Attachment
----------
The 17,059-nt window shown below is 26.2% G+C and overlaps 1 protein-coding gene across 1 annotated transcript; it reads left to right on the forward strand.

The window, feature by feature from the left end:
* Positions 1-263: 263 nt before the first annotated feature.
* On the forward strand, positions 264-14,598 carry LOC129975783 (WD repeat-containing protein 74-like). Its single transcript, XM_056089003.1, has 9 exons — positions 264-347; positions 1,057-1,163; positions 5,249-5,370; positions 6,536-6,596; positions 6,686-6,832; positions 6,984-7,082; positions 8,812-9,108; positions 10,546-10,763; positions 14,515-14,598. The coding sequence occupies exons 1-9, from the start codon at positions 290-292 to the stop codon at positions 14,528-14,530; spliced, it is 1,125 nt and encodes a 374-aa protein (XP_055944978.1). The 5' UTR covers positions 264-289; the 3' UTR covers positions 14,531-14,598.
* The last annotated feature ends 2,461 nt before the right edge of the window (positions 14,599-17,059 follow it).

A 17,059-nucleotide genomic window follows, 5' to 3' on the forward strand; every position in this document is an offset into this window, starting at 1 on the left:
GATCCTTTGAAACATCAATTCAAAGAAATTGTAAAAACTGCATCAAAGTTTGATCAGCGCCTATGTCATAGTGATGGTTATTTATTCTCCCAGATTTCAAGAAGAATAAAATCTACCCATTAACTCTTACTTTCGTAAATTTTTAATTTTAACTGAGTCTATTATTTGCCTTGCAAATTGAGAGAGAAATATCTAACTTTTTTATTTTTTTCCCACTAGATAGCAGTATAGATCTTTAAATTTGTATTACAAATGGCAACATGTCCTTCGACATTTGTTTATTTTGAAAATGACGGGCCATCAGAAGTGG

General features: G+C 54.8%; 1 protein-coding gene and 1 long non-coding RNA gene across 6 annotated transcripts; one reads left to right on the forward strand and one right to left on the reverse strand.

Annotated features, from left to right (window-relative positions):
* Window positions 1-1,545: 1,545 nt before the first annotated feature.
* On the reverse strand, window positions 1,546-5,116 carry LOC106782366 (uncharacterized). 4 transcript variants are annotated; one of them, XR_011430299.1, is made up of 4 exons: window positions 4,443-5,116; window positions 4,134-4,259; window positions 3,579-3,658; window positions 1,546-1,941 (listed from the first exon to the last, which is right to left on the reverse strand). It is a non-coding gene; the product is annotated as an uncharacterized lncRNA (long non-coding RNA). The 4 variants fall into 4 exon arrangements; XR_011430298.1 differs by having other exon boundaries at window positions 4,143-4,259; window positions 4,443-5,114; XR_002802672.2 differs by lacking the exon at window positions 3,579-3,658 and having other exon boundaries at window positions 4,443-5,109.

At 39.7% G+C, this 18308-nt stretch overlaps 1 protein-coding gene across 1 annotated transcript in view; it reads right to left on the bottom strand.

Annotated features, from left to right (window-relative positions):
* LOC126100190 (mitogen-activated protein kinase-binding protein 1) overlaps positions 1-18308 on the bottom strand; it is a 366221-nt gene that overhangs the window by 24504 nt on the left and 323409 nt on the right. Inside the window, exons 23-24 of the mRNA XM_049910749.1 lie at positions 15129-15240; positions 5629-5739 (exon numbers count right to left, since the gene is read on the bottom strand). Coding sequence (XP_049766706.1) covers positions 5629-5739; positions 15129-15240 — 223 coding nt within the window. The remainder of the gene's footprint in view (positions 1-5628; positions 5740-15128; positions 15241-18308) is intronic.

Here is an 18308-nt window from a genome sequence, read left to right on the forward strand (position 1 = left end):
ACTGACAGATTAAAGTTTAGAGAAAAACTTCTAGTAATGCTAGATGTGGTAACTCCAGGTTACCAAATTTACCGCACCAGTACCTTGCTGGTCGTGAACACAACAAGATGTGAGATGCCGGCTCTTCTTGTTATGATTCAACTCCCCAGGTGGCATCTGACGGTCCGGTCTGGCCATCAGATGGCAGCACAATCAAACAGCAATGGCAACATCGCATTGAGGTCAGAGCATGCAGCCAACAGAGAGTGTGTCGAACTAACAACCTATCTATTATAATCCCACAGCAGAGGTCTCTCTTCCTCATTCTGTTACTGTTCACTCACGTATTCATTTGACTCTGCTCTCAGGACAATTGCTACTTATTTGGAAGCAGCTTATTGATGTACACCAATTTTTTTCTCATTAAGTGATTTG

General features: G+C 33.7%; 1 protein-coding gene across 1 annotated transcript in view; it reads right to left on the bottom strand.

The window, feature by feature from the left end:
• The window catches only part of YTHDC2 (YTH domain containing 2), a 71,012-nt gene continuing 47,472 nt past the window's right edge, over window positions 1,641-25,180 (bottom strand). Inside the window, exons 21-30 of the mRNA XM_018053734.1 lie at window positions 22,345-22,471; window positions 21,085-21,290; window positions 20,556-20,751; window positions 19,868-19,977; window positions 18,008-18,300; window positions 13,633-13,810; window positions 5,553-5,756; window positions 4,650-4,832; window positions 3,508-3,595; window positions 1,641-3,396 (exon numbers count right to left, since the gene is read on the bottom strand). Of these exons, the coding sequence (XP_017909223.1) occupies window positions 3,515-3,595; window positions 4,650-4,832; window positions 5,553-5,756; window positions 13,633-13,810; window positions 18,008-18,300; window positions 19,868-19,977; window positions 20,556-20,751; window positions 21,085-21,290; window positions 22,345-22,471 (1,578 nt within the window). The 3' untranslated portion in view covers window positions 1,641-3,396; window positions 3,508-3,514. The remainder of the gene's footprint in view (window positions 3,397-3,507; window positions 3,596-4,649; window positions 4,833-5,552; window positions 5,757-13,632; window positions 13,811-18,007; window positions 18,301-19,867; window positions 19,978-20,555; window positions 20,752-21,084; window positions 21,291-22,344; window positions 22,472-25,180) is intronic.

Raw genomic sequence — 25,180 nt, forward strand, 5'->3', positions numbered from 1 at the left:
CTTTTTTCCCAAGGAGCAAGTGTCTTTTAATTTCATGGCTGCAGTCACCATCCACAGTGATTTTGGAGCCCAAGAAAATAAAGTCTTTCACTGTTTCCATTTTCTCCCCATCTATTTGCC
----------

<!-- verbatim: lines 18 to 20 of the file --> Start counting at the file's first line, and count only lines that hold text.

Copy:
The window, feature by feature from the left end:
• The window catches only part of YTHDC2 (YTH domain containing 2), a 71,012-nt gene continuing 47,472 nt past the window's right edge, over window positions 1,641-25,180 (bottom strand). Inside the window, exons 21-30 of the mRNA XM_018053734.1 lie at window positions 22,345-22,471; window positions 21,085-21,290; window positions 20,556-20,751; window positions 19,868-19,977; window positions 18,008-18,300; window positions 13,633-13,810; window positions 5,553-5,756; window positions 4,650-4,832; window positions 3,508-3,595; window positions 1,641-3,396 (exon numbers count right to left, since the gene is read on the bottom strand). Of these exons, the coding sequence (XP_017909223.1) occupies window positions 3,515-3,595; window positions 4,650-4,832; window positions 5,553-5,756; window positions 13,633-13,810; window positions 18,008-18,300; window positions 19,868-19,977; window positions 20,556-20,751; window positions 21,085-21,290; window positions 22,345-22,471 (1,578 nt within the window). The 3' untranslated portion in view covers window positions 1,641-3,396; window positions 3,508-3,514. The remainder of the gene's footprint in view (window positions 3,397-3,507; window positions 3,596-4,649; window positions 4,833-5,552; window positions 5,757-13,632; window positions 13,811-18,007; window positions 18,301-19,867; window positions 19,978-20,555; window positions 20,752-21,084; window positions 21,291-22,344; window positions 22,472-25,180) is intronic.

Raw genomic sequence — 25,180 nt, forward strand, 5'->3', positions numbered from 1 at the left: